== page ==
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Anatomy of a Flop: GOP "Cliff" Counter-Offer Fizzles

Rowly Wrote: Dec 05, 2012 10:59 AM
Is he crying again?? There's no crying in politics!! You don't see the Democrats crying.They know how to fight to get what they want.Republicans are too genteel to fight,so they wind up in the dustbin of history and they take us with them.
upwithRomney Wrote: Dec 05, 2012 7:25 PM
Yea, the Republicans are sooo genteel. Ask John Kerry about the gentility of swiftboating or the disabled veteran Democratic senator of Georgia (forgot his name) or Tammy Duckworth. and on and on. Lets not pretend that Romney wasnt vicious in his attacks. Ask Santorum, Gingrich, Bachman, Perry, etc. We lost because we supported crazy ideas about Obama calling him a Kenyan, Muslem, Communist, etc. Other than ourselves, no one believed us and no one wanted to attach to us. If we would have stuck to economic arguments and not acted like the Christian taliban, we would have won. .
Tea Party in Wisconsin formerlyTea Party Wrote: Dec 05, 2012 2:29 PM
John Barack IS NOT genteel, he is a viper pretending to work for We The People while biting us in the butt with his compromises and whining. HE HAS THE P OWER OF THE PURSE, but the only power he will use is against U.S. in favor of the Demon RATS. He has shown his contempt FOR the people who put him into the Speakership by purging the conservatives from the committees because they are NOT 'team players." I guess this could be a move to retain the Speakership in '14 although I don't remember if the rules allow it, but he can always do a Dingy Harry and dump the rules with the help of his RINO myrmidons.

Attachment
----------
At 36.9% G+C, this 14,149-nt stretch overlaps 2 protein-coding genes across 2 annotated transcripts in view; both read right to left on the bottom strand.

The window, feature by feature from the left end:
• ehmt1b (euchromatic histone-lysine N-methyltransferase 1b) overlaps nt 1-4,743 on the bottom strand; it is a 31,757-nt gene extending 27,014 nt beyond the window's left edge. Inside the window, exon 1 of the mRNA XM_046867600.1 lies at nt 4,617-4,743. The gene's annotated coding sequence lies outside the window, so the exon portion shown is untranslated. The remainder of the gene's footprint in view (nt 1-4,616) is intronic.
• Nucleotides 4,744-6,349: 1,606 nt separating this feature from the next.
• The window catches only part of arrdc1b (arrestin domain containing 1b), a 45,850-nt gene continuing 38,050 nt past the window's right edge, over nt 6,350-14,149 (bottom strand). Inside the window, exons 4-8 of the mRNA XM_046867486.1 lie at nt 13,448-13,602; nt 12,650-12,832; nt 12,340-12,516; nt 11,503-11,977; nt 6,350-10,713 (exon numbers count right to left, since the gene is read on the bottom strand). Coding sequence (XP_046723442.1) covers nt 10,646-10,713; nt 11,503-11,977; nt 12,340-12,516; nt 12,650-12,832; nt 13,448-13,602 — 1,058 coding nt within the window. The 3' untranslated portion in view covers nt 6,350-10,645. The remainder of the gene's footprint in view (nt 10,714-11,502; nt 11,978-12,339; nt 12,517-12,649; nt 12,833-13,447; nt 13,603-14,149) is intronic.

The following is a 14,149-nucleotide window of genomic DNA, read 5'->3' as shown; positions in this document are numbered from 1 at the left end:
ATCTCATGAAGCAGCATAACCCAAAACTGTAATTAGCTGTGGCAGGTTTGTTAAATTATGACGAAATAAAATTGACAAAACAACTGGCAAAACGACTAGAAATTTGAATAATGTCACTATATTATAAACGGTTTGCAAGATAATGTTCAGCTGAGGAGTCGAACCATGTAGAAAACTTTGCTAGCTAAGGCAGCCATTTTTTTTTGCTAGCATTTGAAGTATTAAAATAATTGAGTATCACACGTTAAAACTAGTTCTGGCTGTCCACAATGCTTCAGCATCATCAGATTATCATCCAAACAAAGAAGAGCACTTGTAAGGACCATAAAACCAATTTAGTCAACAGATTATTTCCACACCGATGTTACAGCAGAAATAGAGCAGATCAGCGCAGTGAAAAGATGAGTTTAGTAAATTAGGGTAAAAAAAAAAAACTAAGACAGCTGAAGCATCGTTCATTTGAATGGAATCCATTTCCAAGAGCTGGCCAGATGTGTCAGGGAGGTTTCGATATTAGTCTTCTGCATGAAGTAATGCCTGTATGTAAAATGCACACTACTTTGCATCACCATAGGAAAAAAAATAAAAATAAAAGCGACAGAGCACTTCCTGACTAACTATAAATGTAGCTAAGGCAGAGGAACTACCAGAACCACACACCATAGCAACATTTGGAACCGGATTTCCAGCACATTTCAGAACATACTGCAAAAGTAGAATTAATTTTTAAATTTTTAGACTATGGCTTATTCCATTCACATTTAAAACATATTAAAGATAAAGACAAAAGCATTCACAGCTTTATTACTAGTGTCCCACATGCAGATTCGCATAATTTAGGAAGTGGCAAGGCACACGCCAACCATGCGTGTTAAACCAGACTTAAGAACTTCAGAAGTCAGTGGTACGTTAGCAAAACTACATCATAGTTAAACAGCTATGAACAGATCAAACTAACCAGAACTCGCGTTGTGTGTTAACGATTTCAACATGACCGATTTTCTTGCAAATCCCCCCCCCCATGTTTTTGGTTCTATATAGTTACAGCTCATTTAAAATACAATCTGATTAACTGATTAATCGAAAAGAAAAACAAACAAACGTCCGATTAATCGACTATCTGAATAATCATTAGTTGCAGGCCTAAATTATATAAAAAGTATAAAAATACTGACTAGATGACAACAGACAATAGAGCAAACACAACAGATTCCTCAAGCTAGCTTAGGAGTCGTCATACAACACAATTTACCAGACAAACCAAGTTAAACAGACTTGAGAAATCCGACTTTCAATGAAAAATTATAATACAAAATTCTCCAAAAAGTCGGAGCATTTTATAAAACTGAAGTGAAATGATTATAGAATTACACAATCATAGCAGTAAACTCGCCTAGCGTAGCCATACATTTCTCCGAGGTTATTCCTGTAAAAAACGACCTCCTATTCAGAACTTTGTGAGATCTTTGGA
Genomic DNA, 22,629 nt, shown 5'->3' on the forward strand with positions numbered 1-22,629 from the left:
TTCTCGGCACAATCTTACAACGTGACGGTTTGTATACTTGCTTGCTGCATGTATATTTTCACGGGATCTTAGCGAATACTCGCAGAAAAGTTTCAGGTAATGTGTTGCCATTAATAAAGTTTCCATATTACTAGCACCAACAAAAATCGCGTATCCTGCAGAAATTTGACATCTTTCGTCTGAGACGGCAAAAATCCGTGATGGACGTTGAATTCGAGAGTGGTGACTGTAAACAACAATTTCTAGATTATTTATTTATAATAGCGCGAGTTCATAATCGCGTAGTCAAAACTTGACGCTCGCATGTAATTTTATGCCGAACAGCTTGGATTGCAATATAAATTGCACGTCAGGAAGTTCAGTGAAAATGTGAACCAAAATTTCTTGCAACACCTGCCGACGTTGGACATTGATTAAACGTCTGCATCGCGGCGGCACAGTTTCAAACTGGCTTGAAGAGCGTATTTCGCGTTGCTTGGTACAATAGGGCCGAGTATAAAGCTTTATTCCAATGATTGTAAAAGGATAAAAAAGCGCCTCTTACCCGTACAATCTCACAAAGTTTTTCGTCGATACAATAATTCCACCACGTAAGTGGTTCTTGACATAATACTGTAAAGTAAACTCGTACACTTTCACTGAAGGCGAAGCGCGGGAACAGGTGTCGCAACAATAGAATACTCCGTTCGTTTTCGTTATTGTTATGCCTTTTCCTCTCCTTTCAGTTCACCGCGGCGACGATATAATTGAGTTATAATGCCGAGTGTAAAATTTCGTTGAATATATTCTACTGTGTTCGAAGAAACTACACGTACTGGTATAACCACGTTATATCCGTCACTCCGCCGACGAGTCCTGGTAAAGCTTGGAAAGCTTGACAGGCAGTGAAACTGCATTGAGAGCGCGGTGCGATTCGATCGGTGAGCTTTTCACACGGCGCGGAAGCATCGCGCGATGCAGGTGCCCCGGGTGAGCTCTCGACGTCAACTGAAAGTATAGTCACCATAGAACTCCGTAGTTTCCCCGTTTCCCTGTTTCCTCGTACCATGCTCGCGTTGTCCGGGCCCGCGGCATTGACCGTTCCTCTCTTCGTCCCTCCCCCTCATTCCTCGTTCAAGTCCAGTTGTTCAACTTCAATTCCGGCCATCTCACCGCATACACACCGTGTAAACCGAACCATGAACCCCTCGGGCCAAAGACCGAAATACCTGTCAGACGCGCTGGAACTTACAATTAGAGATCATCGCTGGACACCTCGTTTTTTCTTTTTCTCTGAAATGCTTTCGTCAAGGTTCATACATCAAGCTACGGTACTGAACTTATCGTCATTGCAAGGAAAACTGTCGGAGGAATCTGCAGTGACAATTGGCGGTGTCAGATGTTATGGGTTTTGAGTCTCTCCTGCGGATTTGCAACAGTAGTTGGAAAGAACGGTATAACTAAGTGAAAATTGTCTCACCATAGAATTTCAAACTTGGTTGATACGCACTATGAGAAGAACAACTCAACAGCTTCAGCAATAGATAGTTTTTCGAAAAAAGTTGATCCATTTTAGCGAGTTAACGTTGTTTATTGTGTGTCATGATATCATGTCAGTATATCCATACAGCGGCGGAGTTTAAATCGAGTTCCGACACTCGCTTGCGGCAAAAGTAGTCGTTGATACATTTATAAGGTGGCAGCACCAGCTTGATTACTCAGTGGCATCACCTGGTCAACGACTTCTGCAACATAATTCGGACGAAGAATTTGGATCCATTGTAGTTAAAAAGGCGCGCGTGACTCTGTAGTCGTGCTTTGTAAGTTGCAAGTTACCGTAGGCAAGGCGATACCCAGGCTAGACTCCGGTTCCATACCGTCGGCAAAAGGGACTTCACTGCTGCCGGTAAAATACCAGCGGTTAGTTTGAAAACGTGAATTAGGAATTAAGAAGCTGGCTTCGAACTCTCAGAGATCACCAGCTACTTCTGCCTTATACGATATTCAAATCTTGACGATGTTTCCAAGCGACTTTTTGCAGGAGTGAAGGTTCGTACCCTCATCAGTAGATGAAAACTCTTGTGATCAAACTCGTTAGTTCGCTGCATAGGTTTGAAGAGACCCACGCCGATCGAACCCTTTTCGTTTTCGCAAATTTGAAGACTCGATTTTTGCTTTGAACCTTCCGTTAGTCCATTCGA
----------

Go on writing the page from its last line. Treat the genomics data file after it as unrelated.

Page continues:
upwithRomney Wrote: Dec 05, 2012 7:28 PM
Dont forget that he has also dumped two other tea party reps from important committees and is about to dump Michelle Bachman from her committee assignment. There is no question that he has cut a deal with the Dems.

Yesterday evening we reported the details of House Republicans' "fiscal cliff" compromise offer to the White House, which offered real ideological concessions, to the tune of $800 Billion in new revenues.  The plan -- originally conceived last year by the Democratic co-chairman of the debt commission, Erskine Bowles -- also calls for the reduction of both discretionary and mandatory spending, making needed (albeit small-ball) reforms to the largest drivers of our debt.  Unlike the president's risible, widely-panned proposal last week, Republicans' new negotiating posture offers genuine compromise: (a) It has bipartisan origins, (b) it achieves "balance," (c) it...